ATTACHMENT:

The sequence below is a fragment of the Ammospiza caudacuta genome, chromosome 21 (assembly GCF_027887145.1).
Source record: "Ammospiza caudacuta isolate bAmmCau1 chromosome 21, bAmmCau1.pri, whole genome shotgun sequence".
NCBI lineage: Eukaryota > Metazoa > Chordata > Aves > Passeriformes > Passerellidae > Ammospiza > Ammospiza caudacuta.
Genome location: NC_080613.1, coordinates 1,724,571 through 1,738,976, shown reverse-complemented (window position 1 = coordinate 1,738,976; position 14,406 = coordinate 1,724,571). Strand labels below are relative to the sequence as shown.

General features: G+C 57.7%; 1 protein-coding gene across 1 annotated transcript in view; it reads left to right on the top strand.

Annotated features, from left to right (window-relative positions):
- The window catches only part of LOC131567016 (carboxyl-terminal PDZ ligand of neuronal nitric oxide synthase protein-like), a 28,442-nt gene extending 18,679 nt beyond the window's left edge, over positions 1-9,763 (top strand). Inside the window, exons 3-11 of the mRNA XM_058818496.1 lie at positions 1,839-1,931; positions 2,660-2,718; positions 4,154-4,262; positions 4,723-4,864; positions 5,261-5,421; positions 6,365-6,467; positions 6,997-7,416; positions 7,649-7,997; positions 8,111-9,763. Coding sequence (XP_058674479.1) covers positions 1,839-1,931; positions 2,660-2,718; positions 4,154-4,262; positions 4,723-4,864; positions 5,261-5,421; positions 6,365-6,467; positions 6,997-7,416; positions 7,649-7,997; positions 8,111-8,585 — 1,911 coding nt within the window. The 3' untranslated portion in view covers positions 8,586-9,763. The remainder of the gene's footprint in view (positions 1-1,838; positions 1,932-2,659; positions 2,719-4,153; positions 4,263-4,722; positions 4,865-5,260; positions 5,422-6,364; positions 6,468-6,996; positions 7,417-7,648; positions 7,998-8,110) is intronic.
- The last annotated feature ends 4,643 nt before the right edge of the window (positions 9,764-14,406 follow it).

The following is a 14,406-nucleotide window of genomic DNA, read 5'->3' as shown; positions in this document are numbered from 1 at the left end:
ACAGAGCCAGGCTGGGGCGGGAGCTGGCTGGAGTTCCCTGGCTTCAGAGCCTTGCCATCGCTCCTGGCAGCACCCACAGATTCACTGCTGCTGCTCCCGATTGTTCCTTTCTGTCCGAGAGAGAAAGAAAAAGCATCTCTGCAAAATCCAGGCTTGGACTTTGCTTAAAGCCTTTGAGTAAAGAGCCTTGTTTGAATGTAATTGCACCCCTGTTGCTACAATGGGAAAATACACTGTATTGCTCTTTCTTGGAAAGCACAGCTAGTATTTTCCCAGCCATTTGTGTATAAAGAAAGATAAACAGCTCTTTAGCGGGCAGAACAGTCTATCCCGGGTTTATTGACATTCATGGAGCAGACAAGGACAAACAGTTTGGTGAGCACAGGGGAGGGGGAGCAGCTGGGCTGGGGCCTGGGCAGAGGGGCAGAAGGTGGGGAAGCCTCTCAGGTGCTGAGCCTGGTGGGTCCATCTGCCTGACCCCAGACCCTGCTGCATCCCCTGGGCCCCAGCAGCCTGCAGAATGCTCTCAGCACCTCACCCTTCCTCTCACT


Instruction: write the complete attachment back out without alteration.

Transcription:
The sequence below is a fragment of the Ammospiza caudacuta genome, chromosome 21 (assembly GCF_027887145.1).
Source record: "Ammospiza caudacuta isolate bAmmCau1 chromosome 21, bAmmCau1.pri, whole genome shotgun sequence".
NCBI lineage: Eukaryota > Metazoa > Chordata > Aves > Passeriformes > Passerellidae > Ammospiza > Ammospiza caudacuta.
Genome location: NC_080613.1, coordinates 1,724,571 through 1,738,976, shown reverse-complemented (window position 1 = coordinate 1,738,976; position 14,406 = coordinate 1,724,571). Strand labels below are relative to the sequence as shown.

General features: G+C 57.7%; 1 protein-coding gene across 1 annotated transcript in view; it reads left to right on the top strand.

Annotated features, from left to right (window-relative positions):
- The window catches only part of LOC131567016 (carboxyl-terminal PDZ ligand of neuronal nitric oxide synthase protein-like), a 28,442-nt gene extending 18,679 nt beyond the window's left edge, over positions 1-9,763 (top strand). Inside the window, exons 3-11 of the mRNA XM_058818496.1 lie at positions 1,839-1,931; positions 2,660-2,718; positions 4,154-4,262; positions 4,723-4,864; positions 5,261-5,421; positions 6,365-6,467; positions 6,997-7,416; positions 7,649-7,997; positions 8,111-9,763. Coding sequence (XP_058674479.1) covers positions 1,839-1,931; positions 2,660-2,718; positions 4,154-4,262; positions 4,723-4,864; positions 5,261-5,421; positions 6,365-6,467; positions 6,997-7,416; positions 7,649-7,997; positions 8,111-8,585 — 1,911 coding nt within the window. The 3' untranslated portion in view covers positions 8,586-9,763. The remainder of the gene's footprint in view (positions 1-1,838; positions 1,932-2,659; positions 2,719-4,153; positions 4,263-4,722; positions 4,865-5,260; positions 5,422-6,364; positions 6,468-6,996; positions 7,417-7,648; positions 7,998-8,110) is intronic.
- The last annotated feature ends 4,643 nt before the right edge of the window (positions 9,764-14,406 follow it).

The following is a 14,406-nucleotide window of genomic DNA, read 5'->3' as shown; positions in this document are numbered from 1 at the left end:
ACAGAGCCAGGCTGGGGCGGGAGCTGGCTGGAGTTCCCTGGCTTCAGAGCCTTGCCATCGCTCCTGGCAGCACCCACAGATTCACTGCTGCTGCTCCCGATTGTTCCTTTCTGTCCGAGAGAGAAAGAAAAAGCATCTCTGCAAAATCCAGGCTTGGACTTTGCTTAAAGCCTTTGAGTAAAGAGCCTTGTTTGAATGTAATTGCACCCCTGTTGCTACAATGGGAAAATACACTGTATTGCTCTTTCTTGGAAAGCACAGCTAGTATTTTCCCAGCCATTTGTGTATAAAGAAAGATAAACAGCTCTTTAGCGGGCAGAACAGTCTATCCCGGGTTTATTGACATTCATGGAGCAGACAAGGACAAACAGTTTGGTGAGCACAGGGGAGGGGGAGCAGCTGGGCTGGGGCCTGGGCAGAGGGGCAGAAGGTGGGGAAGCCTCTCAGGTGCTGAGCCTGGTGGGTCCATCTGCCTGACCCCAGACCCTGCTGCATCCCCTGGGCCCCAGCAGCCTGCAGAATGCTCTCAGCACCTCACCCTTCCTCTCACT